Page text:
The USA has vast plans afoot to harness wind power in a big way and this well illustrates the potential that is there to be tapped by countries that are blessed with wind.

New Plants in NW Nevada, to be the world’s largest… These two plants will have a capacity of 560MW and will generate enough power annually to serve more than half a million people. (AWEA News Release)

In California, the wind turbines are concentrated at three mountain passes, at

- Altamont Pass, 5041 turbines producing 544MW,

- San Gorgornio Pass, 2898 turbines producing 273 MW

- Tehachapi Pass, 4714 turbines producing 623 MW.

I have been to Altamont and San Gorgornio Passes and the amount of wind power available in these areas is far less than what is available in many sites in the mountains of Sri Lanka, Myanmar and India.

In 2004 I visited a wind farm of 27 wind turbines at Hyde Country in N. Dakota, run by the Bismark Regional Cooperative. There, 27 wind turbines produce 40 megawatts - sufficient power for 14,000 American homes. These are new generation wind turbines, a development over the older turbines that generated power at 30 cents per kwh. These wind turbines produce electricity at less than 5 cents per kwh. the turbines are 330 ft tall on a foundation 28 ft deep. Computers turn the nacelle and the rotar to face the wind and the turbine shuts off automatically if the wind power exceeds 56 m.p.h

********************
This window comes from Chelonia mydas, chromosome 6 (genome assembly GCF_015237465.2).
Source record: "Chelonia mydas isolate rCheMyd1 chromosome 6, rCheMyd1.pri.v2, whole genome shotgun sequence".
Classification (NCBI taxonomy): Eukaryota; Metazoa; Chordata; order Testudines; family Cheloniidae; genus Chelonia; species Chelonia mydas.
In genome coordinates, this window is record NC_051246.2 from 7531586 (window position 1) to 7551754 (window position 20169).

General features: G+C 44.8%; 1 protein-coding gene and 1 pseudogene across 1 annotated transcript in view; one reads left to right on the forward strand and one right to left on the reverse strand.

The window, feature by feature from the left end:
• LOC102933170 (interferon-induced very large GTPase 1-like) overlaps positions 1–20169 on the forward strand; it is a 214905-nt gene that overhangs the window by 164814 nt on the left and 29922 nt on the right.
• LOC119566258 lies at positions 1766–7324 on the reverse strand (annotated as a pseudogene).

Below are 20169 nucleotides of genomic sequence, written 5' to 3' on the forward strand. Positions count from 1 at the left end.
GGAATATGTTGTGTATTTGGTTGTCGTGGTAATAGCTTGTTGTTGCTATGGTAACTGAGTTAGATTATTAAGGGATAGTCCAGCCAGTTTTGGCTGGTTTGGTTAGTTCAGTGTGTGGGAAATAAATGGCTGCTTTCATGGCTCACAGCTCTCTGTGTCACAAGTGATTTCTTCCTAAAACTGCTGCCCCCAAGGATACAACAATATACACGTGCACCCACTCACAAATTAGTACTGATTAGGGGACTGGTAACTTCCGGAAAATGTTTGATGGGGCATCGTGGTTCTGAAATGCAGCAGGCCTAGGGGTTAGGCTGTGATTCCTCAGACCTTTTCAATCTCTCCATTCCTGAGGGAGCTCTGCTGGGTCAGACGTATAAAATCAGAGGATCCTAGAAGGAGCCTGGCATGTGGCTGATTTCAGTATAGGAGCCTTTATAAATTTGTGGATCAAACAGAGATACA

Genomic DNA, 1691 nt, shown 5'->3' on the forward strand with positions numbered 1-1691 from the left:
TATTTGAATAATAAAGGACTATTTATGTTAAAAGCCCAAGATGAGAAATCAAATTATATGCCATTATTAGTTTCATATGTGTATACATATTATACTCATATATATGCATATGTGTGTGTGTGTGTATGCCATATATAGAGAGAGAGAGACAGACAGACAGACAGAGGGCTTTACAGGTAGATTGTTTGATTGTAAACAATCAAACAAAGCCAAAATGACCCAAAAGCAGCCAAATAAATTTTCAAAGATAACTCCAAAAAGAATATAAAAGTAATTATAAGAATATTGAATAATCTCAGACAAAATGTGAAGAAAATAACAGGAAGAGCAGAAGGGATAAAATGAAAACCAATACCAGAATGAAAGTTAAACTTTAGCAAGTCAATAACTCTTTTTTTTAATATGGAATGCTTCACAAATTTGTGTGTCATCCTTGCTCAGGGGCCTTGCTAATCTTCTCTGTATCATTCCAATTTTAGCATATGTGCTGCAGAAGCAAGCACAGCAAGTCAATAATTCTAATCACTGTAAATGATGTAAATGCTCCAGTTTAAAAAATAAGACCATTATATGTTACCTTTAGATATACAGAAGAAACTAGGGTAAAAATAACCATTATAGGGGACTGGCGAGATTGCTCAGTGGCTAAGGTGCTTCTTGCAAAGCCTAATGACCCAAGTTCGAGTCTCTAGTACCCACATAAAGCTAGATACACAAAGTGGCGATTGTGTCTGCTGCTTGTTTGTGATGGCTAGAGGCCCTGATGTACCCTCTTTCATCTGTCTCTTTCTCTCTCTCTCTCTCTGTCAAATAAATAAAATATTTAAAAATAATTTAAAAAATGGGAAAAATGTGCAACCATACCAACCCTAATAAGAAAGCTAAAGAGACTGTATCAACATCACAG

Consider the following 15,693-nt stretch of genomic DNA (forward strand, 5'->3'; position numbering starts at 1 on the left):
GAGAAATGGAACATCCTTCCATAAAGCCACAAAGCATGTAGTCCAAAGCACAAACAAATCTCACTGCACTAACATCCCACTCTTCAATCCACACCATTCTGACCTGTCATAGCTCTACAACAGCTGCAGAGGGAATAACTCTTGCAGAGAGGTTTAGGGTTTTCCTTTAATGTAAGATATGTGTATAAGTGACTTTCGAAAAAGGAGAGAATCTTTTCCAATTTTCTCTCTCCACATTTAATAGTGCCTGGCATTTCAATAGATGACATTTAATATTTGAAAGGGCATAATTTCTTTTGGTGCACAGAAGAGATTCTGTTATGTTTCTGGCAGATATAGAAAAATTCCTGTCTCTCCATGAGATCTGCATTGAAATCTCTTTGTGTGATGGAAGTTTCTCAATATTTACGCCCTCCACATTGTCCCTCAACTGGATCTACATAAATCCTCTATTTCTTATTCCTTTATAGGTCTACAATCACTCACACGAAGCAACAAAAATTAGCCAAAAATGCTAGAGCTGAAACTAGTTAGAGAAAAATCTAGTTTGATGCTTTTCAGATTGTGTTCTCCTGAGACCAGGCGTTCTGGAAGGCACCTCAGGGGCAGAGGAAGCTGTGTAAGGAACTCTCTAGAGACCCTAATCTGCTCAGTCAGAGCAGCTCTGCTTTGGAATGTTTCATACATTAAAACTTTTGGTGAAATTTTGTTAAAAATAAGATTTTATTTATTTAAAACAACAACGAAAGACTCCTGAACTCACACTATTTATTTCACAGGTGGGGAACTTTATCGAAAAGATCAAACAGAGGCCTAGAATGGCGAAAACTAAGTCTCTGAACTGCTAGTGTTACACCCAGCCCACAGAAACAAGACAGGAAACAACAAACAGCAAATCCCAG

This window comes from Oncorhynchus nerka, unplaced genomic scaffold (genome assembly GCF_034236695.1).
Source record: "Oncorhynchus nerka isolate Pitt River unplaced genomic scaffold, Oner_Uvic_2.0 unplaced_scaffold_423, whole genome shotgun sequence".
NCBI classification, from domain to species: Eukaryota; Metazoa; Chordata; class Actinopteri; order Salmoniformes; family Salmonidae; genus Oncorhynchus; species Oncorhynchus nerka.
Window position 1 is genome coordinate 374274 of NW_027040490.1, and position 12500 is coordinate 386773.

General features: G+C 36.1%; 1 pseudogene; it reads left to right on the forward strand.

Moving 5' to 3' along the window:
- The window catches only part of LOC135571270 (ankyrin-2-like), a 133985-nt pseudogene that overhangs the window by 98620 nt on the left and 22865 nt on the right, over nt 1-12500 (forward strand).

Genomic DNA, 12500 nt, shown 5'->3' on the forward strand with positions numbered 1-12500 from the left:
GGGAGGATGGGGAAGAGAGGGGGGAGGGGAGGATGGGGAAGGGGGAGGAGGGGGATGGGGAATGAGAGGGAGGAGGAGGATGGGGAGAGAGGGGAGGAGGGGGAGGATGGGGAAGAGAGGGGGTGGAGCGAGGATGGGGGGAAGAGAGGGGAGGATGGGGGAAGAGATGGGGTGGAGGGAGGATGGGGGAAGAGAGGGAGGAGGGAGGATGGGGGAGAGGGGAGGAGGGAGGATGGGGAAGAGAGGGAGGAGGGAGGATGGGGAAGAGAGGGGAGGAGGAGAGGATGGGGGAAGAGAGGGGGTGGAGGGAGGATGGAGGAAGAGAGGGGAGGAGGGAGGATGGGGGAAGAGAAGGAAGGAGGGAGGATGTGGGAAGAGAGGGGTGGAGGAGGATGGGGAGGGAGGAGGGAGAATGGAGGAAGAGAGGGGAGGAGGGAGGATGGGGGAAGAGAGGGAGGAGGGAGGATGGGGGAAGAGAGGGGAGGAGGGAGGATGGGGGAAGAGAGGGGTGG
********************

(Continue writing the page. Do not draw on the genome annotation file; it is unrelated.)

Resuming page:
Though the USA was the pioneer in the use of wind power, its place has been stolen recently by Spain and Germany. However a mention has to be made of the vast wind resources available in the USA. If only there is a will the sky is the limit.

The Current Energy Problem in Sri Lanka

Sri Lanka cannot provide the electrical energy she requires. For quite some time power cuts have been the order of the day. In 2002, power cuts were around 2.5 hours or more a day. Power cuts inconvenienced consumers and industries had to depend more on power generators, which is costly both in terms of fuel consumption as well as cost of importing the generation machinery. The authorities in Sri Lanka have in 2005 solved the problem of power shortage by buying power from foreign power suppliers at high cost, which has caused increased prices to the consumer and also a great running loss to the Electricity Board.

The current charges levied for electricity in Sri Lanka is well above the price in the USA.

The current capacity for energy is:

Installed Capacity Available Capacity
Hydro 1147 700-800
Mini Hydro 24.5 10
Thermal 683 350-500
Wind 3 2
Total 1857.5 1000-1250

(Peak demand-1400MW (night) and 900MW (day)